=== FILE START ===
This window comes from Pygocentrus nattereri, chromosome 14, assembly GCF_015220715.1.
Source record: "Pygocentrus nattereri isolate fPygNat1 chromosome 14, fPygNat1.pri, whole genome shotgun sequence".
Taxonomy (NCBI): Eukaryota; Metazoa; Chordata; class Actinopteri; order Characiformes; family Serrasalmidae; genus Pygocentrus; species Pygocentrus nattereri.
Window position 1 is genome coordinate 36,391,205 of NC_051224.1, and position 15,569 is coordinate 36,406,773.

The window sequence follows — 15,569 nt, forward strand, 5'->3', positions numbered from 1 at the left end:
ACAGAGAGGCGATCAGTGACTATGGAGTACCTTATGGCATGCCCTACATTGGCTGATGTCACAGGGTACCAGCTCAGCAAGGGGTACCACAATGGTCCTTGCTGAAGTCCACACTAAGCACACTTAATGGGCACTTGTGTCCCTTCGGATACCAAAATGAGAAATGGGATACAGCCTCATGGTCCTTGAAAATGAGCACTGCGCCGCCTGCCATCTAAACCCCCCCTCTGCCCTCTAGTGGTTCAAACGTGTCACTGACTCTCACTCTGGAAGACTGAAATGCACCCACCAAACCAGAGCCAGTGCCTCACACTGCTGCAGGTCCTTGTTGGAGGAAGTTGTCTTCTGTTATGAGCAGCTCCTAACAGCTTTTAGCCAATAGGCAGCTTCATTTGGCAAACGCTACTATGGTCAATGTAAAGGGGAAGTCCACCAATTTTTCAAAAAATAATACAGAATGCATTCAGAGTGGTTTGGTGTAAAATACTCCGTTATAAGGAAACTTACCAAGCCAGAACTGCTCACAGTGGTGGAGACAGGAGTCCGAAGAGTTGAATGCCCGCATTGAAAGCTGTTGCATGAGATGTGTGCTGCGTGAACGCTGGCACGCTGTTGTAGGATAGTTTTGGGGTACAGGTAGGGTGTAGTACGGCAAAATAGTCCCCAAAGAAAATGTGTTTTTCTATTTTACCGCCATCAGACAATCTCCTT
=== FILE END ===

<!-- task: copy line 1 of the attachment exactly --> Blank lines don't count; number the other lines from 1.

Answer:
This window comes from Pygocentrus nattereri, chromosome 14, assembly GCF_015220715.1.